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Everything You Need to Know About Mississippi Mud Pie

The mysterious origins of a classic dessert.

Mississippi mud pie is a dessert with a history as murky as the waters of its namesake. Not to be confused with dirt cake or mud cake (no gummy worms) or even Mississippi mud cake, this beloved pie has been re-interpreted countless times, and always with different results. Here's a primer on the dessert claimed by the state of Mississippi but enjoyed from coast to coast.

This article was originally published on Eater.com.

What is Mississippi mud pie?

According to The Oxford Companion to Sugar and Sweets, Mississippi mud pie is a rich chocolate dessert "variously composed of pudding, cake, biscuits, ice cream, whipped cream, marshmallows, and liqueur presented in a cookie crust." The pie is often built in layers, and topped with chocolate syrup, pecan, almonds, marshmallows, or chocolate shavings. Creative bakers have also been known to used miso, coffee grounds and bourbon in upgraded iterations of this humble pie.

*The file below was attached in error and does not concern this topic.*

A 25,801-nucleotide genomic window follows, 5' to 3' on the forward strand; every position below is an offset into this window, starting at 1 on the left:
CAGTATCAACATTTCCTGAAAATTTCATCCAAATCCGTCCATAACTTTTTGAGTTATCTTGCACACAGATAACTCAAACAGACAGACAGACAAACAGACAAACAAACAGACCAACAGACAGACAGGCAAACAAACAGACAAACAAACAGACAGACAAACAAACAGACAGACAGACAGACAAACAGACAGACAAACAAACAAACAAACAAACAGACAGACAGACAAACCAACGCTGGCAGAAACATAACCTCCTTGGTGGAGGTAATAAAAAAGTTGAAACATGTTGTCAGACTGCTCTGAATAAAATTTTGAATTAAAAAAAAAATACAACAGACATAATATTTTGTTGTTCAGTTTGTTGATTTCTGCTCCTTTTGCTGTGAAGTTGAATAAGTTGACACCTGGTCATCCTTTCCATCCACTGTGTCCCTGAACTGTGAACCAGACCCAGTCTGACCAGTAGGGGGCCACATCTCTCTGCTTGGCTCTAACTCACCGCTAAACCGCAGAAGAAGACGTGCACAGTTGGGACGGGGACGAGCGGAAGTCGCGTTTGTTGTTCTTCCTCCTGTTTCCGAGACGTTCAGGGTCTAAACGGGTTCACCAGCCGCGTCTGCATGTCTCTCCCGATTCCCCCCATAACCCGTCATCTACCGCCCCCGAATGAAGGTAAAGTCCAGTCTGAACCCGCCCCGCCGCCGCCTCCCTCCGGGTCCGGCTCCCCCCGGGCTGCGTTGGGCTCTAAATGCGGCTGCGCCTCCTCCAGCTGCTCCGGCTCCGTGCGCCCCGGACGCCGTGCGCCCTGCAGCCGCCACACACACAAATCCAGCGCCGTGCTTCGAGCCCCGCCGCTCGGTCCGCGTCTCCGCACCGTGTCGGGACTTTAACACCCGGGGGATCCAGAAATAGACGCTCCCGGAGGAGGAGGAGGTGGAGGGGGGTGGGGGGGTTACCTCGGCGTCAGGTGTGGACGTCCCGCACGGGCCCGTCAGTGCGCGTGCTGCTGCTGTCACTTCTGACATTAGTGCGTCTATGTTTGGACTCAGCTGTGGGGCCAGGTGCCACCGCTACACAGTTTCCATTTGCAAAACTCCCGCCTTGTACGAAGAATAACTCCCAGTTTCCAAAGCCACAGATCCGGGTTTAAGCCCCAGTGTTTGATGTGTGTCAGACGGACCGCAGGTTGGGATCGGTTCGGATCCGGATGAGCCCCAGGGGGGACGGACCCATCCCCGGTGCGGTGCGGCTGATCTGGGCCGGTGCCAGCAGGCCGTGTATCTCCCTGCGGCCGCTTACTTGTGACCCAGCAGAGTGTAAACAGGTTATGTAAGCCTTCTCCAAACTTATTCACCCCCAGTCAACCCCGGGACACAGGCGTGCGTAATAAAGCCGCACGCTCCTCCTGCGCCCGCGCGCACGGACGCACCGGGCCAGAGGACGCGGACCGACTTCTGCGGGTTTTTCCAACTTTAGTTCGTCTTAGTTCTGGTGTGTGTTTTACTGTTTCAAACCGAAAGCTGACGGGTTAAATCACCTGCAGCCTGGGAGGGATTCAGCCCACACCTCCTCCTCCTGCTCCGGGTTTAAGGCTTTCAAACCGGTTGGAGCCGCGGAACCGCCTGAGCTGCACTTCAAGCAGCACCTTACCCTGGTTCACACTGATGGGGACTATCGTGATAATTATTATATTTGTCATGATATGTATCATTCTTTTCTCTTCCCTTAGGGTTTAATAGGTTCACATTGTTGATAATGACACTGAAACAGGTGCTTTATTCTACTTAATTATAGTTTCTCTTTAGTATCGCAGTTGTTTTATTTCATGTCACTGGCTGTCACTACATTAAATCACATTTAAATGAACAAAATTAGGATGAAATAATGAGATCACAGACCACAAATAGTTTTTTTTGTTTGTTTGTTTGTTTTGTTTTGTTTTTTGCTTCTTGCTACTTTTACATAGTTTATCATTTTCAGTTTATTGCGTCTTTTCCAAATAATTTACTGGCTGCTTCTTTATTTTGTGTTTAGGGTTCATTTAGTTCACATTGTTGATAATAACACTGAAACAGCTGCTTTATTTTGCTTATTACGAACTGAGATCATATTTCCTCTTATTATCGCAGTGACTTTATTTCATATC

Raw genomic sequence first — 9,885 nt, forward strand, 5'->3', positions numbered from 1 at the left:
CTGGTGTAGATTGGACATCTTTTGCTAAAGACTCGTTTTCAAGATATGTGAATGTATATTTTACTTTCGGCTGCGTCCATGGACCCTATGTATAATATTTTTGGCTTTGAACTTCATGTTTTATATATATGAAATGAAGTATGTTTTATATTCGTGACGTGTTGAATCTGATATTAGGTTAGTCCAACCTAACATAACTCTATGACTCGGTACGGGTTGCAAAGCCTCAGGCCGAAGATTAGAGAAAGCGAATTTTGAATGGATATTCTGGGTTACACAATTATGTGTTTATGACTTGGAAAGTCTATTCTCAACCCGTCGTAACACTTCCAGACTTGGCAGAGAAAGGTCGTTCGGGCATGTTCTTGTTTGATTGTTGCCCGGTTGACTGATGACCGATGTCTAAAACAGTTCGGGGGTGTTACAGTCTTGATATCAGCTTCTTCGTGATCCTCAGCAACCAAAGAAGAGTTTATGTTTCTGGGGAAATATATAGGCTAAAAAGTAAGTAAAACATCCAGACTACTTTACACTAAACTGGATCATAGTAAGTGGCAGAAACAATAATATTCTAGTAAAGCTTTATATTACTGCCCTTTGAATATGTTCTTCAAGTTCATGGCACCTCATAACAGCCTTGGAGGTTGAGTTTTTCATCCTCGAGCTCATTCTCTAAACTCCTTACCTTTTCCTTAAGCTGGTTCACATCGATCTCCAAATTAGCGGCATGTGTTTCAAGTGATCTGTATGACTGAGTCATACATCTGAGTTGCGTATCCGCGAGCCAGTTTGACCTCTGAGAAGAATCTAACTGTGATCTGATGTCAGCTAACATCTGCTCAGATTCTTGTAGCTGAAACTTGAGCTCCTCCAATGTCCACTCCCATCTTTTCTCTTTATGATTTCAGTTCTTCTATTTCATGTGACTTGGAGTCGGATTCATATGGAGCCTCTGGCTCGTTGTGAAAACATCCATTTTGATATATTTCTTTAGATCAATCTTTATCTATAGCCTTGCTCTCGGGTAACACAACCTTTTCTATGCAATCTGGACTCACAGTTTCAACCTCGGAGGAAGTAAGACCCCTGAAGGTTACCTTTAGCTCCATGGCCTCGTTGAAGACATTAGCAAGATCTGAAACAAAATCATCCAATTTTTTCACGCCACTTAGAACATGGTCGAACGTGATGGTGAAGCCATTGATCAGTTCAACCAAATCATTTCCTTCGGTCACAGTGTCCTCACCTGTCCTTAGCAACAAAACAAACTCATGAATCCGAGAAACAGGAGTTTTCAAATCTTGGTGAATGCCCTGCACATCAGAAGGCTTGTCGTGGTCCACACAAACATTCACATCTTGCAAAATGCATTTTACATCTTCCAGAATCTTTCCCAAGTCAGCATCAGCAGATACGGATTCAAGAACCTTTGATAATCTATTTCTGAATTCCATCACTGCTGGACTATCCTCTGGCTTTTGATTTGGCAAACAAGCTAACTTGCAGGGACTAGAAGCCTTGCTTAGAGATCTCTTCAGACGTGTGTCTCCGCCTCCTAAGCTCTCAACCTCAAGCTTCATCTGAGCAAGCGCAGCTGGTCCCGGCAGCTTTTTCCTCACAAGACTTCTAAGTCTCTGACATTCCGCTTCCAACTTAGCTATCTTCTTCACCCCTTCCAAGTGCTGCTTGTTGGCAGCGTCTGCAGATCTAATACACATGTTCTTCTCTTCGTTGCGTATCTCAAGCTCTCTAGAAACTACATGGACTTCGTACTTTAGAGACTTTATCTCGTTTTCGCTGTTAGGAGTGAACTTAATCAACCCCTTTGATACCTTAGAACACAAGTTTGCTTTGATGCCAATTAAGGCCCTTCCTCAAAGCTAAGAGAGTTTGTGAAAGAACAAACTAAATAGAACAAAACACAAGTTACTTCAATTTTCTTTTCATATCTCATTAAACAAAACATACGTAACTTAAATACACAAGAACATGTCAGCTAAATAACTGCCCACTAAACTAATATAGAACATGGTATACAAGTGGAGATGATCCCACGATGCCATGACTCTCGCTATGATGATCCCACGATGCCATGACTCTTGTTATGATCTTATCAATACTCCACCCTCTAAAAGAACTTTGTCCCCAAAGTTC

Does it go by any other name?

In different forms Mississippi mud pie sometimes takes on alternative names. Those who forego the pie crust may call this treat "Chocolate Lasagna" or "Mississippi mud cake." Country crooner even Dolly Parton supplies a recipe for the latter version.

When and where did Mississippi mud pie originate?

Like many infamous and beloved dishes, the when and where of Mississippi mud pie's origins are unclear. Some think Mississippi mud pie is a 1970s reincarnation of Mississippi mud cake, which appeared in the World War II era. Thrifty women on the homefront might have developed the mud cake recipe in their search for ways to make desserts with cheap ingredients already available in their scanty wartime pantries.

To read more, visit Eater.com.

Photo from Shutterstock/Charles Place.

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